Picking the Perfect Steak

What is the “perfect steak”? How do you know which steak is better then others? Earlier, I talked about cooking a juicy steak to perfection, but what I didn’t talk about is steak selection. If you make the wrong choice when it comes to selecting your steak, you could be missing out on a whole world of steak goodness.

In my fantasy world, all steaks would be created equally – they would all be the most tender, succulent, juiciest, best cuts of beef you could imagine. They would explode with flavor and they would melt away in my mouth… but that’s not always the case. Steaks aren’t created equally. So that’s why I’ve prepared a quick guide to teach you what to look for when you’re picking your perfect steak.

Juicy Steak Marbling

Time and time again, steak lovers assume that colour is the only indication of a quality steak. This is not true. Beef is a dark reddish-purplish colour when it is first cut, but once it’s exposed to oxygen, the meet quickly turns into a bright red. As the beef ages, it starts to turn into a darker, brownish red – but even with all this colour change, this doesn’t give us a good indication of how well the meat has aged. The longer the meat is aged, the more tender the steak – and the more costly. The important thing to know is this – colour and age mean nothing in as steak if it doesn’t have the following characteristics.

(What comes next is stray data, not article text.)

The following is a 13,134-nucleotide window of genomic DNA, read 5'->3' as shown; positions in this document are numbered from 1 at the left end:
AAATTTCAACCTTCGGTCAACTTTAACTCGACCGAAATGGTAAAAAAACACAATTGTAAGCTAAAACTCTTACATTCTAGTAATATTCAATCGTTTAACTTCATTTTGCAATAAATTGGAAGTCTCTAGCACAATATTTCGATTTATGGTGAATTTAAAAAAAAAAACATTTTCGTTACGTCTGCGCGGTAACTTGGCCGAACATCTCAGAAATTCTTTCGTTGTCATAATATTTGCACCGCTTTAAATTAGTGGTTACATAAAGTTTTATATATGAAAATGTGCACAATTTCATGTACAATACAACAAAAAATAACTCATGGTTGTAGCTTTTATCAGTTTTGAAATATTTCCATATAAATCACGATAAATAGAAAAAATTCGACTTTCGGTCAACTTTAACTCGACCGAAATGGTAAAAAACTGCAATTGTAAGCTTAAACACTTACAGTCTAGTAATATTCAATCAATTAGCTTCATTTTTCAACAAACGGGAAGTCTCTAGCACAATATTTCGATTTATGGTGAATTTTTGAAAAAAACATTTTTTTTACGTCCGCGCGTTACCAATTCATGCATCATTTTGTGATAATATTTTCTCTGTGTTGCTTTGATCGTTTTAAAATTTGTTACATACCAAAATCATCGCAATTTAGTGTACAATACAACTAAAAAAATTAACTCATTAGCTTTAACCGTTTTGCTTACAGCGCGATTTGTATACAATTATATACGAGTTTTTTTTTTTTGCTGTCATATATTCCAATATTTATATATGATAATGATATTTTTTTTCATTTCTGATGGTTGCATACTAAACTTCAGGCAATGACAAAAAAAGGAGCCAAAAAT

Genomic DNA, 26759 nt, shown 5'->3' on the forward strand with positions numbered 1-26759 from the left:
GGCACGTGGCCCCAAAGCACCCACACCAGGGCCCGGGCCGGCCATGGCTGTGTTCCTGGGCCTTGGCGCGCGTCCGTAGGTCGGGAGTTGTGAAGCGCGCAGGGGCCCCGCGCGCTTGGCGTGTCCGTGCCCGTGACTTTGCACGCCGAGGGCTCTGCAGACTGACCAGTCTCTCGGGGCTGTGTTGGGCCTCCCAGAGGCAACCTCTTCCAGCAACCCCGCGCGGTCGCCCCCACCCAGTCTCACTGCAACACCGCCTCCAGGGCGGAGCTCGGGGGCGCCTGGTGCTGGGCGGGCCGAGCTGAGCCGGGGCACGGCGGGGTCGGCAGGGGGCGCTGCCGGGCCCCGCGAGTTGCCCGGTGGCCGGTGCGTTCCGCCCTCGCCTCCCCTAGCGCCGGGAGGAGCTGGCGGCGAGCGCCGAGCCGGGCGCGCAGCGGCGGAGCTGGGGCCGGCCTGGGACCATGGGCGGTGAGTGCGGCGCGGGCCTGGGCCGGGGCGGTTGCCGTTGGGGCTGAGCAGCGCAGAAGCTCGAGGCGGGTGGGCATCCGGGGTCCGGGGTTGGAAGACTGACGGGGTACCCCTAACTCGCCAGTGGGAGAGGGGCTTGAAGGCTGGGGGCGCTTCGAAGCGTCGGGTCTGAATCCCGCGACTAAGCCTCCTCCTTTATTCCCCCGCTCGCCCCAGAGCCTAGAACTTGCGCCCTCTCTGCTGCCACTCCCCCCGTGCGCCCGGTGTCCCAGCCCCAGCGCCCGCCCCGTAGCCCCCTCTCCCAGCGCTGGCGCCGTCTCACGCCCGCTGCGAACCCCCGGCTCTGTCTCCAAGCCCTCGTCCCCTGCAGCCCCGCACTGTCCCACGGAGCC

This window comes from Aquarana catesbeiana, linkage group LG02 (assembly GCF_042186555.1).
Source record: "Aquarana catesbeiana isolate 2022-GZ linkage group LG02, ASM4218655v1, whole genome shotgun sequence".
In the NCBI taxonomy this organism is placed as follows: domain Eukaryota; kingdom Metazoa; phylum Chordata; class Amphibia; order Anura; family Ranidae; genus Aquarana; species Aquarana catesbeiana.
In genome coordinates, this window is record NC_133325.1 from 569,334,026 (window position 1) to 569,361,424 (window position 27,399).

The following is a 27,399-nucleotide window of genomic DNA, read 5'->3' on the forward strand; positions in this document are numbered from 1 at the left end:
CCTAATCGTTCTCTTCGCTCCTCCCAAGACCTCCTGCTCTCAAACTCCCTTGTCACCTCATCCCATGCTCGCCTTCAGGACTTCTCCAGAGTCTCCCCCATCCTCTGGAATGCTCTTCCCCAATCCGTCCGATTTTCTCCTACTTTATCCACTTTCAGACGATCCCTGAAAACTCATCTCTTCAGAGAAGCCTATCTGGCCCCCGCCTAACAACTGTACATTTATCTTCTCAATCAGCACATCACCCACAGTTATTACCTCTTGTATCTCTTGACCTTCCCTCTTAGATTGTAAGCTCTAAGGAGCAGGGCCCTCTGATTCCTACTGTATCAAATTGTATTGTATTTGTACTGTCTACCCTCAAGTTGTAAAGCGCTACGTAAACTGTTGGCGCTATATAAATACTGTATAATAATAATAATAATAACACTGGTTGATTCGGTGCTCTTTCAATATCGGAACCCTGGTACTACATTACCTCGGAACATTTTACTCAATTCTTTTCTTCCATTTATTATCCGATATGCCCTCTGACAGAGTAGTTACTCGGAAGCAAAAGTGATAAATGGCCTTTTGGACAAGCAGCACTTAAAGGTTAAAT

I’m sure you’ve all heard the different steak grades: Canada A, Canada AA, Canada AAA, and Canada Prime (which is the best by the way). These are all beef grades that classify the meat based on eating quality. The higher the grade means you have a better chance on getting a quality steak.

Knife Work
The better the cut of meet – the better the steak. Period. Poorly cut, lopsided steaks do not cook evenly which results in some parts of the steak being more under or over-cooked then others.

When it comes to steak flavor its real simple – fat gives it the flavour. The important thing to know though, is that its not the amount of fat, but it’s how that fat is distributed. Notice those fine white wisps of fat that are running through the steak pictured above? That’s what is known as Marbling. A good amount of fat, evenly distributed, will melt into the meat with its cooking and that’s what will add all the flavour and juiciness.

Enjoy your steak!

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